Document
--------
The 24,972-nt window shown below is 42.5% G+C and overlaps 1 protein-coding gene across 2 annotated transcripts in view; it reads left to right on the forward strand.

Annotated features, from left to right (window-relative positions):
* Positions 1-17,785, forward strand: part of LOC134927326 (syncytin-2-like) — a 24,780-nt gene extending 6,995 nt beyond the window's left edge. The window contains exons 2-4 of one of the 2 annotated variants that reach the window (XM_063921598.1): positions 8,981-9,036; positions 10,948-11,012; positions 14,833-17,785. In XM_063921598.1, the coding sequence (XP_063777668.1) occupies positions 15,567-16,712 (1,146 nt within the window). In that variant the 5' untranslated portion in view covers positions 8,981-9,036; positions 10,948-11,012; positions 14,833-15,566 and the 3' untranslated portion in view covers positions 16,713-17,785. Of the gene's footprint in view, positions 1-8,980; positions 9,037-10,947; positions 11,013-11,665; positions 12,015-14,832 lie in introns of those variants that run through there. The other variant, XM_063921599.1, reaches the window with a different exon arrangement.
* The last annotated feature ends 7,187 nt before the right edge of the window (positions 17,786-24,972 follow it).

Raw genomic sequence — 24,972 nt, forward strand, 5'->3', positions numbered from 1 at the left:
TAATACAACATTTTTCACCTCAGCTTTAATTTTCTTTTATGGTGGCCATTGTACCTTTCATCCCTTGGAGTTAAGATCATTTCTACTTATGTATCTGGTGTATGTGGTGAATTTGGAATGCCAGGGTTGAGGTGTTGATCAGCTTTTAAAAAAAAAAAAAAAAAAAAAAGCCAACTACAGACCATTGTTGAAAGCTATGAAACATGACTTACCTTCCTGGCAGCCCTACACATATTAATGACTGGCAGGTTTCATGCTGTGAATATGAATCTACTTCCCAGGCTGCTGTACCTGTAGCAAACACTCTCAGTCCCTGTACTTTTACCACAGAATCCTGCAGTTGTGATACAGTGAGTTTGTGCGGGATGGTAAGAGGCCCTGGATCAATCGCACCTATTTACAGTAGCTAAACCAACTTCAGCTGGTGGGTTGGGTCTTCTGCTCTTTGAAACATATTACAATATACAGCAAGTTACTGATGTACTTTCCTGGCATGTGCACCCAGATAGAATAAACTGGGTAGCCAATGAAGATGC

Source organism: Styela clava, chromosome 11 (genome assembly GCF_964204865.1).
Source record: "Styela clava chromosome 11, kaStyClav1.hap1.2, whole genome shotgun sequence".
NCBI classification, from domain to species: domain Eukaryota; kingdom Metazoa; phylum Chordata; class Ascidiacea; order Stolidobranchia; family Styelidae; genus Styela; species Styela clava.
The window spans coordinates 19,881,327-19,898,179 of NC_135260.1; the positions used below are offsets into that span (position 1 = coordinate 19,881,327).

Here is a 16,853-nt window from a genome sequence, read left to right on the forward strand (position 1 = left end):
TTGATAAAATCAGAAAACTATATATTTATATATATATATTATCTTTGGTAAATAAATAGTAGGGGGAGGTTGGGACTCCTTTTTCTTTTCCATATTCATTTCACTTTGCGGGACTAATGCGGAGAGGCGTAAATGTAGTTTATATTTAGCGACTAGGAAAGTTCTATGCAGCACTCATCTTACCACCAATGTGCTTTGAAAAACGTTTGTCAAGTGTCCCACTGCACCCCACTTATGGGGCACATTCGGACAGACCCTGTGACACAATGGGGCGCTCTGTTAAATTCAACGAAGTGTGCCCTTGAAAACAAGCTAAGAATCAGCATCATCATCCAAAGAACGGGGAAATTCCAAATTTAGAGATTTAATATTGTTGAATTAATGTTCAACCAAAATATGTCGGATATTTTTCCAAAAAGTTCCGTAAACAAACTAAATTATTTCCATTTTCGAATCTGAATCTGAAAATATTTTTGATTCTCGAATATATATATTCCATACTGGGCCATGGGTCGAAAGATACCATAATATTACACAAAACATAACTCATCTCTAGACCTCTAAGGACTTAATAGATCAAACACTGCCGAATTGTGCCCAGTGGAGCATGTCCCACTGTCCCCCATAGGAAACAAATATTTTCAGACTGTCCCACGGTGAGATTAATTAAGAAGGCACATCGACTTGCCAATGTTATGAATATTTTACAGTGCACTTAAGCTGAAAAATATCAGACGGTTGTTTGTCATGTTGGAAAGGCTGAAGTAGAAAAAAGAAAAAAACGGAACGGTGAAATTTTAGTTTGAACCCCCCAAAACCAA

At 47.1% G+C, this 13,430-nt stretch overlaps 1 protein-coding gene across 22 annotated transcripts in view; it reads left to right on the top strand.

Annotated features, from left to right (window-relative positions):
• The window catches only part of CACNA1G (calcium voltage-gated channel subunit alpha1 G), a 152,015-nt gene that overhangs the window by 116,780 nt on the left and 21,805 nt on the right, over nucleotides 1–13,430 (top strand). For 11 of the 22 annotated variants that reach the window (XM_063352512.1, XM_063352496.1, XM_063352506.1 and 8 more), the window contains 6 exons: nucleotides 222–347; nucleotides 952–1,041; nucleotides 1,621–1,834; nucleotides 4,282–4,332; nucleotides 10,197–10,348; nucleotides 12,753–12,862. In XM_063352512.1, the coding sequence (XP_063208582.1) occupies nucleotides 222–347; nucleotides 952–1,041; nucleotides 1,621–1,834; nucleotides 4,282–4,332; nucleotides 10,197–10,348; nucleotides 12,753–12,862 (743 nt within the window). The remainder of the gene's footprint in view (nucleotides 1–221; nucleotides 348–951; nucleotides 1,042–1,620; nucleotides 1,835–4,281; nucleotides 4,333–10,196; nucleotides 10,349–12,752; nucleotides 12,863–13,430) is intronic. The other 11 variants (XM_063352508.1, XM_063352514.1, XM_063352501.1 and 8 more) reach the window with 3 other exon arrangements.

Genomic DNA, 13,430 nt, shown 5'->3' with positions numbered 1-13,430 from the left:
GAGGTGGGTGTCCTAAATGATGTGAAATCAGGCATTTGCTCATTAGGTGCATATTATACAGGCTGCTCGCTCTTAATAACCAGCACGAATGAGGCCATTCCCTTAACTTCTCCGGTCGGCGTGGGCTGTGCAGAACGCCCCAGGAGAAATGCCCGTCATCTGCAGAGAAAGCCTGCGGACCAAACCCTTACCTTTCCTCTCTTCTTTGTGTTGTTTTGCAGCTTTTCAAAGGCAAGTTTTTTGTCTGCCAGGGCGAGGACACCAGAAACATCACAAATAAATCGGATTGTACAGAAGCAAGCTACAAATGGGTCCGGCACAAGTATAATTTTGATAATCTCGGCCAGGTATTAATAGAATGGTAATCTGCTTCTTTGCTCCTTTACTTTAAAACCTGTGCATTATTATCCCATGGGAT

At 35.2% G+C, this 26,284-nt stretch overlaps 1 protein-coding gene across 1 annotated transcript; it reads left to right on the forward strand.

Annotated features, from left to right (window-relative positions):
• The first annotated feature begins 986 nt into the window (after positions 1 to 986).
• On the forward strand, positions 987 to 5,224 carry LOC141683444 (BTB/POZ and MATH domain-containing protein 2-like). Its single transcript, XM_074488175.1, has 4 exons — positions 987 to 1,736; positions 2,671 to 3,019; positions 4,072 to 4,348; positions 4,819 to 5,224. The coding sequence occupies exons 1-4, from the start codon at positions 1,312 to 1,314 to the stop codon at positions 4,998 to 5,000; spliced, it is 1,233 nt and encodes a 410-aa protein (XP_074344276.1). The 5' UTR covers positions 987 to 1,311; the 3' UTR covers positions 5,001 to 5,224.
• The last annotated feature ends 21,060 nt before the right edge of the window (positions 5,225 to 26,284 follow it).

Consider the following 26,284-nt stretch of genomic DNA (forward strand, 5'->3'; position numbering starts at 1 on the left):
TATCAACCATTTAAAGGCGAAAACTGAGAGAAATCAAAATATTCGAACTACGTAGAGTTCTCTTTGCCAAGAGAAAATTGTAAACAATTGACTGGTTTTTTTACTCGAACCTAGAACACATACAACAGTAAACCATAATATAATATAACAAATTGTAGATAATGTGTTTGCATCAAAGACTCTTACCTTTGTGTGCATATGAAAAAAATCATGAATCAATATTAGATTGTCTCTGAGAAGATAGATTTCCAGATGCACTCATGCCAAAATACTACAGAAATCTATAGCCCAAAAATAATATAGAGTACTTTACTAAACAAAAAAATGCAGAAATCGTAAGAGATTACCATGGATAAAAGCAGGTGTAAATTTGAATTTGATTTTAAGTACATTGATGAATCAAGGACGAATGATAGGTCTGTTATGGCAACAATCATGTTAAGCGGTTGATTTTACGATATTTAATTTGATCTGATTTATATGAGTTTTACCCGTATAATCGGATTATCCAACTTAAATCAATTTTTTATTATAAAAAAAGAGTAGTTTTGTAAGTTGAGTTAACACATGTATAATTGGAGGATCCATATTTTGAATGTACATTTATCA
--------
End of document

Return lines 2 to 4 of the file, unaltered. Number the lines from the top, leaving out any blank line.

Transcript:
Annotated features, from left to right (window-relative positions):
* Positions 1-17,785, forward strand: part of LOC134927326 (syncytin-2-like) — a 24,780-nt gene extending 6,995 nt beyond the window's left edge. The window contains exons 2-4 of one of the 2 annotated variants that reach the window (XM_063921598.1): positions 8,981-9,036; positions 10,948-11,012; positions 14,833-17,785. In XM_063921598.1, the coding sequence (XP_063777668.1) occupies positions 15,567-16,712 (1,146 nt within the window). In that variant the 5' untranslated portion in view covers positions 8,981-9,036; positions 10,948-11,012; positions 14,833-15,566 and the 3' untranslated portion in view covers positions 16,713-17,785. Of the gene's footprint in view, positions 1-8,980; positions 9,037-10,947; positions 11,013-11,665; positions 12,015-14,832 lie in introns of those variants that run through there. The other variant, XM_063921599.1, reaches the window with a different exon arrangement.
* The last annotated feature ends 7,187 nt before the right edge of the window (positions 17,786-24,972 follow it).